Among the consistent themes they uncovered were:
- Smoking was very much the social norm. It was strongly associated with unemployment, boredom and stress and was often seen as a shared activity, creating a sense of belonging and identity with the rest of the community.
- There was a general lack of health awareness in relation to healthy eating, alcohol and smoking, but considerable sympathy on the part of residents for the plight of people who were seen as both disadvantaged and addicted to tobacco.
- There was an acceptance of the dangers of passive smoking, especially to children, but government warnings on the dangers of smoking were viewed by some with suspicion and hostility.
- Children in smoking families had little to counteract the strong pressure to smoke and it was generally believed that there needed to be more education about the dangers of smoking and that this should start in primary school.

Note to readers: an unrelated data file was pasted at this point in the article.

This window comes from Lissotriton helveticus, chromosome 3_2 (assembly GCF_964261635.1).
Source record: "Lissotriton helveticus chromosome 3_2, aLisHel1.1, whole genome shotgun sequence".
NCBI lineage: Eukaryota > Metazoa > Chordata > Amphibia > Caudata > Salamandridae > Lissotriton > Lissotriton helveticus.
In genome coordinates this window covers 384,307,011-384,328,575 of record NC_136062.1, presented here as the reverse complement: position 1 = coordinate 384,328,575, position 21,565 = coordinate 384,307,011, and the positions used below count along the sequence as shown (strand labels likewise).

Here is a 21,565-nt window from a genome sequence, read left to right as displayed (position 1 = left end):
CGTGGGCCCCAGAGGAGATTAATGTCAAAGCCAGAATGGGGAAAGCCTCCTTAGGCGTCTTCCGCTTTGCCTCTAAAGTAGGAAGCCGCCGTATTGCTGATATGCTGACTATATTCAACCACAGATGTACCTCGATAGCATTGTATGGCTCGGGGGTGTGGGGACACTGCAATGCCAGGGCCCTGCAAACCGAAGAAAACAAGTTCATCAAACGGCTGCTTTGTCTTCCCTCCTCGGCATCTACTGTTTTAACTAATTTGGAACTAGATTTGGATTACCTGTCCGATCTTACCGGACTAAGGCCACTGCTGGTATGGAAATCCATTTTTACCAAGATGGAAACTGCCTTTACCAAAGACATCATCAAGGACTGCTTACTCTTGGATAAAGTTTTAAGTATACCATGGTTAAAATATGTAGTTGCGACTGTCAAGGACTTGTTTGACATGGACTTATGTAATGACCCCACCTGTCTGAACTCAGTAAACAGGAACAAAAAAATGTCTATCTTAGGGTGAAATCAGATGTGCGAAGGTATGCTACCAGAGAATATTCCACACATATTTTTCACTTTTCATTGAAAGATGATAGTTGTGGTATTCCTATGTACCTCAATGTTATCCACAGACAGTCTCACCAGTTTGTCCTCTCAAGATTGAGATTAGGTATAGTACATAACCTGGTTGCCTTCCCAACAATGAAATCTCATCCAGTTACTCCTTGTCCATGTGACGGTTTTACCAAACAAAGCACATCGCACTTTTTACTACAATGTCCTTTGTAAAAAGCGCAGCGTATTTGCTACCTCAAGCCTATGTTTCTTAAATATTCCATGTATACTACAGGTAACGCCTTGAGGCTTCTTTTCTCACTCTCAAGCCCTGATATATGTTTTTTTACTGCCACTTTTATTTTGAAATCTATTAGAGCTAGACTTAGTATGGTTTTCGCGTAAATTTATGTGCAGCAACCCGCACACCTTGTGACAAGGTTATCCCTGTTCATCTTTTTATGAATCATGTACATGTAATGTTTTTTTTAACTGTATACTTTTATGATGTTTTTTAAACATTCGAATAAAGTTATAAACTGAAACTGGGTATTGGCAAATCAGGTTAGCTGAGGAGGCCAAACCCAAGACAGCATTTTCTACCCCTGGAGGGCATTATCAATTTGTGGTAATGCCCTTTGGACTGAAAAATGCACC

- Cigarettes are still regarded by many smokers, as a 'little luxury' that disadvantaged people could enjoy and this view is often shared by non smokers. Whilst stopping smoking is an aspiration among most smokers, it was often 'put on hold' until the time or mental state was perceived to be right.
- There was a need for stop smoking services such as New Leaf to be seen to have a more flexible approach and be more accessible to these communities.
- Resentment existed over the presence of illicit supplies of cheap tobacco from local 'fag houses' and even, in one case, an ice cream van, but there was a general acceptance that this would be difficult to tackle during the tough economic climate.